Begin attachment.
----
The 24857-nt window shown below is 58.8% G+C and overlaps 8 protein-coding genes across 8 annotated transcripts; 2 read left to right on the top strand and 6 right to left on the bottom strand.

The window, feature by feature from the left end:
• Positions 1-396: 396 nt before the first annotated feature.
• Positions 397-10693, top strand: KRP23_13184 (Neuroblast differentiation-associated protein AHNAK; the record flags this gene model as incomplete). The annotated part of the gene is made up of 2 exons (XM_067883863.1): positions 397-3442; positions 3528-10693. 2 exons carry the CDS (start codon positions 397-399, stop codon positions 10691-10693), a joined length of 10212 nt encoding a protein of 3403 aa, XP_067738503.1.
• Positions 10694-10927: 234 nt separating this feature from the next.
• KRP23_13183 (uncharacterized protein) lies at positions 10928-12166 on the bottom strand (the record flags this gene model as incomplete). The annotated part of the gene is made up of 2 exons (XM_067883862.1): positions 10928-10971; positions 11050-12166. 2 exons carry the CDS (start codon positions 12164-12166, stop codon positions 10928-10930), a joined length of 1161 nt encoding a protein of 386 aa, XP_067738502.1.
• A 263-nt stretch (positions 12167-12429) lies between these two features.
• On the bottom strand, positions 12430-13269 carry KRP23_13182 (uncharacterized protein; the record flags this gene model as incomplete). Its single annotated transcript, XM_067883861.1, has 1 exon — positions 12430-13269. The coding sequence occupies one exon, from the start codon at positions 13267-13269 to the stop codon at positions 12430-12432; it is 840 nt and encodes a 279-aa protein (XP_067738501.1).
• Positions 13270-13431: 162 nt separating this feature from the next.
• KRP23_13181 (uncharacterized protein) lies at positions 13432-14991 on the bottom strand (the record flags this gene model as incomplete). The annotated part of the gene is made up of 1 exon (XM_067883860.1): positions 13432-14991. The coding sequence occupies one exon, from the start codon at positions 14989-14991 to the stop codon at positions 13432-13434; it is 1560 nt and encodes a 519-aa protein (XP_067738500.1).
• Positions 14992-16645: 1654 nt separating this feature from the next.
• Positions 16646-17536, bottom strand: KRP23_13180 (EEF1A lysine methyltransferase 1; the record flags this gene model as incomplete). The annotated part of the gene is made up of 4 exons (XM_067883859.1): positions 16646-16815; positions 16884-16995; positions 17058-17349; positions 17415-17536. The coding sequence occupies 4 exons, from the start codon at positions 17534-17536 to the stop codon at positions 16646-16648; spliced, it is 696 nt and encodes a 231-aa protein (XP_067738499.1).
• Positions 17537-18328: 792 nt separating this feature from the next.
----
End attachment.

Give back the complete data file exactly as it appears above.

The 24857-nt window shown below is 58.8% G+C and overlaps 8 protein-coding genes across 8 annotated transcripts; 2 read left to right on the top strand and 6 right to left on the bottom strand.

The window, feature by feature from the left end:
• Positions 1-396: 396 nt before the first annotated feature.
• Positions 397-10693, top strand: KRP23_13184 (Neuroblast differentiation-associated protein AHNAK; the record flags this gene model as incomplete). The annotated part of the gene is made up of 2 exons (XM_067883863.1): positions 397-3442; positions 3528-10693. 2 exons carry the CDS (start codon positions 397-399, stop codon positions 10691-10693), a joined length of 10212 nt encoding a protein of 3403 aa, XP_067738503.1.
• Positions 10694-10927: 234 nt separating this feature from the next.
• KRP23_13183 (uncharacterized protein) lies at positions 10928-12166 on the bottom strand (the record flags this gene model as incomplete). The annotated part of the gene is made up of 2 exons (XM_067883862.1): positions 10928-10971; positions 11050-12166. 2 exons carry the CDS (start codon positions 12164-12166, stop codon positions 10928-10930), a joined length of 1161 nt encoding a protein of 386 aa, XP_067738502.1.
• A 263-nt stretch (positions 12167-12429) lies between these two features.
• On the bottom strand, positions 12430-13269 carry KRP23_13182 (uncharacterized protein; the record flags this gene model as incomplete). Its single annotated transcript, XM_067883861.1, has 1 exon — positions 12430-13269. The coding sequence occupies one exon, from the start codon at positions 13267-13269 to the stop codon at positions 12430-12432; it is 840 nt and encodes a 279-aa protein (XP_067738501.1).
• Positions 13270-13431: 162 nt separating this feature from the next.
• KRP23_13181 (uncharacterized protein) lies at positions 13432-14991 on the bottom strand (the record flags this gene model as incomplete). The annotated part of the gene is made up of 1 exon (XM_067883860.1): positions 13432-14991. The coding sequence occupies one exon, from the start codon at positions 14989-14991 to the stop codon at positions 13432-13434; it is 1560 nt and encodes a 519-aa protein (XP_067738500.1).
• Positions 14992-16645: 1654 nt separating this feature from the next.
• Positions 16646-17536, bottom strand: KRP23_13180 (EEF1A lysine methyltransferase 1; the record flags this gene model as incomplete). The annotated part of the gene is made up of 4 exons (XM_067883859.1): positions 16646-16815; positions 16884-16995; positions 17058-17349; positions 17415-17536. The coding sequence occupies 4 exons, from the start codon at positions 17534-17536 to the stop codon at positions 16646-16648; spliced, it is 696 nt and encodes a 231-aa protein (XP_067738499.1).
• Positions 17537-18328: 792 nt separating this feature from the next.